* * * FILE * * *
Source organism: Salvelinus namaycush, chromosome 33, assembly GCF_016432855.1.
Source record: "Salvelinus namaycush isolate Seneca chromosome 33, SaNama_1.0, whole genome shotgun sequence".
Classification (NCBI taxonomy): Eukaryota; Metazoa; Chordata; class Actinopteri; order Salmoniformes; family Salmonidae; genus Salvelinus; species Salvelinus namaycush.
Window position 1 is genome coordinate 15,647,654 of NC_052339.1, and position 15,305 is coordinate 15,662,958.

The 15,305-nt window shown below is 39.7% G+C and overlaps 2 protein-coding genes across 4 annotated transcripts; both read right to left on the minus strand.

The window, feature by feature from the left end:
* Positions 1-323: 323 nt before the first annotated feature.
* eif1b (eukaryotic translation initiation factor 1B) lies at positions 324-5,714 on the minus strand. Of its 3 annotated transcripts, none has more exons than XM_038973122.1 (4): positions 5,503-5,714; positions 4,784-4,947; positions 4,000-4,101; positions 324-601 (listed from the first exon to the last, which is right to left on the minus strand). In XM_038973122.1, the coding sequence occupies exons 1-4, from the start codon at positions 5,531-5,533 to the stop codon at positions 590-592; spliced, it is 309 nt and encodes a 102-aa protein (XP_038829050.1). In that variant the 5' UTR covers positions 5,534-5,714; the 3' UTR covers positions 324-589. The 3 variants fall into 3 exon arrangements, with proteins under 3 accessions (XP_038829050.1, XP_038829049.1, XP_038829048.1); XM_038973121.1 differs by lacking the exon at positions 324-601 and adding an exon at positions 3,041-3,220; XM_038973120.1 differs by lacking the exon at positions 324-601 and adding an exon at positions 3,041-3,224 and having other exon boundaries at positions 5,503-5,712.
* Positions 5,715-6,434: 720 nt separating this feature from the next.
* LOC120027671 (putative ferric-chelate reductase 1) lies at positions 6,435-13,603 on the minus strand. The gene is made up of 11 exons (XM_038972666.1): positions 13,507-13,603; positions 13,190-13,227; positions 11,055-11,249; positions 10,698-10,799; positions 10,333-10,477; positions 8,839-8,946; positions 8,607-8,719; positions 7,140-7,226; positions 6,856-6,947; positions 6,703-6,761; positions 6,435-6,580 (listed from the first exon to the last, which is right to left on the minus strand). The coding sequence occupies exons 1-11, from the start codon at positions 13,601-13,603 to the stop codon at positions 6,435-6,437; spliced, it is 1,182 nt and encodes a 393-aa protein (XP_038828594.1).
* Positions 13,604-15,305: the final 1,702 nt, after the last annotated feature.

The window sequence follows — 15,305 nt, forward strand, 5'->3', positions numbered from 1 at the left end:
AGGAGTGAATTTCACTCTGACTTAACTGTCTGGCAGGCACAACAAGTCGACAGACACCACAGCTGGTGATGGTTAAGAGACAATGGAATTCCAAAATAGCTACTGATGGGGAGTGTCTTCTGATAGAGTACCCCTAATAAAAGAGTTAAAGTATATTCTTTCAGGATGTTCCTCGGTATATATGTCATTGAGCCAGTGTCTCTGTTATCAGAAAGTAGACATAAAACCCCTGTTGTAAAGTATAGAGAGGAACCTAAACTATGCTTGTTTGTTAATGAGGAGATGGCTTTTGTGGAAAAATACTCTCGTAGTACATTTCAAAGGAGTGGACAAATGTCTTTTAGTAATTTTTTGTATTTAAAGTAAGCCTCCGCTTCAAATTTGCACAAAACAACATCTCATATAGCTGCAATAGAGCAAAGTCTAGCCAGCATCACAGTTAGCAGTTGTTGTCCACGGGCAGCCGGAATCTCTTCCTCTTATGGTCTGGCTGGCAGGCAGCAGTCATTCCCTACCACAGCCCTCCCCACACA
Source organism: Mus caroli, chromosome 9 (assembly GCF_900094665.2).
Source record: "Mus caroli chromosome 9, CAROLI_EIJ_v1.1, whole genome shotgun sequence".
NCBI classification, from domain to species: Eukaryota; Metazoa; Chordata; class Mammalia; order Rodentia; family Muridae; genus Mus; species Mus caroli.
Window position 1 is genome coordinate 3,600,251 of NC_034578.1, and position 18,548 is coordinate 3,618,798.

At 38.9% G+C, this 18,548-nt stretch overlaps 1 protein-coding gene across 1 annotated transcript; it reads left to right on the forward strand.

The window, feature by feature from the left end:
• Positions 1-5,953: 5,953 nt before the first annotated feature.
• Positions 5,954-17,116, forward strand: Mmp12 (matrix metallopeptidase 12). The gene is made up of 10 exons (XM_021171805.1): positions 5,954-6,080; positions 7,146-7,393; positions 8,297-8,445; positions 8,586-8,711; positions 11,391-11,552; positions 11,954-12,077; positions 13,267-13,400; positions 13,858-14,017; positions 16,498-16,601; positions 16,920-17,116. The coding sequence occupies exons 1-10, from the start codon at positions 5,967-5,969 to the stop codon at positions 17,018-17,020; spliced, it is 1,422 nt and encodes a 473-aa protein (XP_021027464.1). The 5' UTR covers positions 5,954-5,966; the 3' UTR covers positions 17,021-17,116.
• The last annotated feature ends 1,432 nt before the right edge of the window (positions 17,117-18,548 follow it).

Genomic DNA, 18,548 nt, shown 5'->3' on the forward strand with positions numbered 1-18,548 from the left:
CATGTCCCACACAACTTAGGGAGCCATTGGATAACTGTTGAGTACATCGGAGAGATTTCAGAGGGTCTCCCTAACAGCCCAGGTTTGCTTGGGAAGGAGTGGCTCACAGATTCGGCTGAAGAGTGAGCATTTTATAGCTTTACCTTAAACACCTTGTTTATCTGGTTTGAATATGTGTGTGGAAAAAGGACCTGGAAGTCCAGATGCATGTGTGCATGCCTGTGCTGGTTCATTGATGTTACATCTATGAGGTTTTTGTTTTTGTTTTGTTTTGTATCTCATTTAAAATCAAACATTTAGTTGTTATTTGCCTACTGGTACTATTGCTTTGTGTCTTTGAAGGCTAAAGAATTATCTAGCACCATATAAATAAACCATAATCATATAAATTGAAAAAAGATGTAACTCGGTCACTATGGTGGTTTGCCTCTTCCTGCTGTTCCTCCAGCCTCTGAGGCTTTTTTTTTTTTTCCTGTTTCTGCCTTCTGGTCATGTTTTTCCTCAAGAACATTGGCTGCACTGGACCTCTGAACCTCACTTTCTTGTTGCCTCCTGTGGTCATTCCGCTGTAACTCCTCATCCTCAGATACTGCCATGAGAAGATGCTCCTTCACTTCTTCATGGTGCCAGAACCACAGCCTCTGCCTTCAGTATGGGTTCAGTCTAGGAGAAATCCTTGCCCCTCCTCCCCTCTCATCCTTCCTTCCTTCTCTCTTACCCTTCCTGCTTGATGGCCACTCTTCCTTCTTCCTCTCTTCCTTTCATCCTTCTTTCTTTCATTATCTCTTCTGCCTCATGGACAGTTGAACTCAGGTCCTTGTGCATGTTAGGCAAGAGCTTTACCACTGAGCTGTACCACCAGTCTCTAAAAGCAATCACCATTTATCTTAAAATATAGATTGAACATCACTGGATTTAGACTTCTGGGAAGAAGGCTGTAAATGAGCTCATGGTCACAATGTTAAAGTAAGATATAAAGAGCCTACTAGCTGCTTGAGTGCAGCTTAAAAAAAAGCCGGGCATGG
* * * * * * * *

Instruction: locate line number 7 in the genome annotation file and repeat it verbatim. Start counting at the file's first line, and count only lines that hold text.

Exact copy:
* Positions 1-323: 323 nt before the first annotated feature.